There is one additional advantage to flying from a fixed flying site. Provided that you are following the AMA Safety Code and have an AMA Large Model Aircraft Program permit, you are allowed to operate aircraft that weigh more than 55 pounds, which is the cutoff for commercial drone operations conducted under 14 CFR Part 107.

Tell me about this LAANC thing. How do I pronounce it again?

It is pronounced "Lance," like the long, pointy weapon carried by medieval knights on horseback. LAANC was originally developed for commercial drone pilots holding a Remote Pilot in Command certificate. Before the introduction of LAANC, obtaining permission to fly in controlled airspace had to be accomplished by corresponding with the FAA headquarters in Washington, D.C., and often took three months or longer.

LAANC makes most of that airspace available in real time via an app on a pilot’s smartphone. The surface-controlled airspace surrounding nearly 600 airports nationwide has been divided into 1-squaremile blocks. Each block is assigned a number that corresponds with the maximum altitude that unmanned aircraft are allowed to fly.

The highest number is 400 feet—the ceiling for drone operations in most instances. As you approach the airport, the numbers decrease until they reach zero, where no flight operations are permitted without a written request to the FAA and a lengthy clearance process. Now, as a recreational pilot, you have access to exactly the same system.

Download an app that provides LAANC access onto your smartphone. Many of them, such as AirMap, which is the one I use, are available for free. Go to the location where you intend to fly and launch the app. It will use your phone’s GPS to determine your location and reveal the LAANC grid in that area. Next, simply request permission to fly under the Section 44809 rules. Within seconds, you will receive a text message with an authorization number.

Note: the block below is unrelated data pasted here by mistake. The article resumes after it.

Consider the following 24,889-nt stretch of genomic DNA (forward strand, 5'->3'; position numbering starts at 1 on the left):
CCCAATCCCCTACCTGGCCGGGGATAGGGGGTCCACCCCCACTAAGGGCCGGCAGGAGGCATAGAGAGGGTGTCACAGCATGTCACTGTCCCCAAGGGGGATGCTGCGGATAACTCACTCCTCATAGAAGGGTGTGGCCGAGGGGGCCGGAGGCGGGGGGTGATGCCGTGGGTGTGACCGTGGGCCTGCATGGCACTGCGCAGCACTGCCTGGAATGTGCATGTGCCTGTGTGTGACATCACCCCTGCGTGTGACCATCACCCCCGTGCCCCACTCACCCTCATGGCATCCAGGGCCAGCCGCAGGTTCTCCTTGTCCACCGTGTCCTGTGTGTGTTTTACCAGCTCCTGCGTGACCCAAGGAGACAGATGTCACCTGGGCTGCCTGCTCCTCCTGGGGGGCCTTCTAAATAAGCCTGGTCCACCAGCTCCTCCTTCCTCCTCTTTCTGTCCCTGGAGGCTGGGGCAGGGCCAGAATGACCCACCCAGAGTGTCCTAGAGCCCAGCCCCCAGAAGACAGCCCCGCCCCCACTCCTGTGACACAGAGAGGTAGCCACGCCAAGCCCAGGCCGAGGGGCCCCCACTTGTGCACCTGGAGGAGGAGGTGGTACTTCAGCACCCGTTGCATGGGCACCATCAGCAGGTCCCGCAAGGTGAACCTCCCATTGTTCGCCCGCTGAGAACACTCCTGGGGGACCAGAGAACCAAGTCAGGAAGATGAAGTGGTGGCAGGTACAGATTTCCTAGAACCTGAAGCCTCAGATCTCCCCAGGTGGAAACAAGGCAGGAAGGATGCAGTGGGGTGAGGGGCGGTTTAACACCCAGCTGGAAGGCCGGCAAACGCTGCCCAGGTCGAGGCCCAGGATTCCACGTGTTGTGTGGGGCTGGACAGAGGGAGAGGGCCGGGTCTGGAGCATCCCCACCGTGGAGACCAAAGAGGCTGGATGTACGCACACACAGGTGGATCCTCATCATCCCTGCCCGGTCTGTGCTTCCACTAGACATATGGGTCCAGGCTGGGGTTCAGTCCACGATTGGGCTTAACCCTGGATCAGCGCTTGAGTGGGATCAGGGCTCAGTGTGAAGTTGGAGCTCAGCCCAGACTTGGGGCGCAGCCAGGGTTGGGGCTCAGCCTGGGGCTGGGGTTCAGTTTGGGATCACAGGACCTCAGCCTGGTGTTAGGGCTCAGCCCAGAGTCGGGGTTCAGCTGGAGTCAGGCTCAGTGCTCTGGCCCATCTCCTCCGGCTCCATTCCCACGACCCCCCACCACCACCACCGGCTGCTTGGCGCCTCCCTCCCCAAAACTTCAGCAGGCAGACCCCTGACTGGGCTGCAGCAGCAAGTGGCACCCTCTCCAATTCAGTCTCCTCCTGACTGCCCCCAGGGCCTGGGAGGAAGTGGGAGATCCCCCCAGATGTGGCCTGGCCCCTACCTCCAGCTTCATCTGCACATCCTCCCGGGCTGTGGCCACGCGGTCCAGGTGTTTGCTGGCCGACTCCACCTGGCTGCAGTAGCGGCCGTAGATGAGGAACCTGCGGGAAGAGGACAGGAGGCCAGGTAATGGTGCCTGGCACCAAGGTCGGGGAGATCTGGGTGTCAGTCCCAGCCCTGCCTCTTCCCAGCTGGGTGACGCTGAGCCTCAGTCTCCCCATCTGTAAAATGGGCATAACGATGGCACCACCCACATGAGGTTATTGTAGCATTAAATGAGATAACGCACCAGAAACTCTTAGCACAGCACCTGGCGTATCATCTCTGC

How will I know if I’m in Class G airspace and do not require authorization?

The app will tell you. There won’t be a LAANC grid at your location because no authorization is required before you fly.

Alternatively, you could learn to read sectional charts, which are old-school paper maps still widely used in aviation today. They can be challenging for beginners to understand, so it helps to have an experienced teacher, but it’s a rewarding process that will help you appreciate the complexity and effectiveness of the NAS.

This is great! As long as I’m in Class G airspace, I’m good to go, right?

Not so fast. All of the regular rules still apply. As model airplane or drone pilots, we are always required to yield the right-of-way to full-scale aircraft. We also need to be aware of Temporary Flight Restrictions (TFRs) issued by the FAA. These are put in place around wildfires, major sporting events, presidential and vice-presidential visits, and other sensitive activities, and preclude all unauthorized flights.

Furthermore, many small airports are located in Class G airspace. That means, theoretically, that you could walk right up to the fence line and fly your model airplane. However, I can’t think of a worse place to go flying for fun. Occasionally, while conducting commercial operations, I fly in situations such as this, but it requires a lot of planning, coordination, and specialized equipment to do it safely.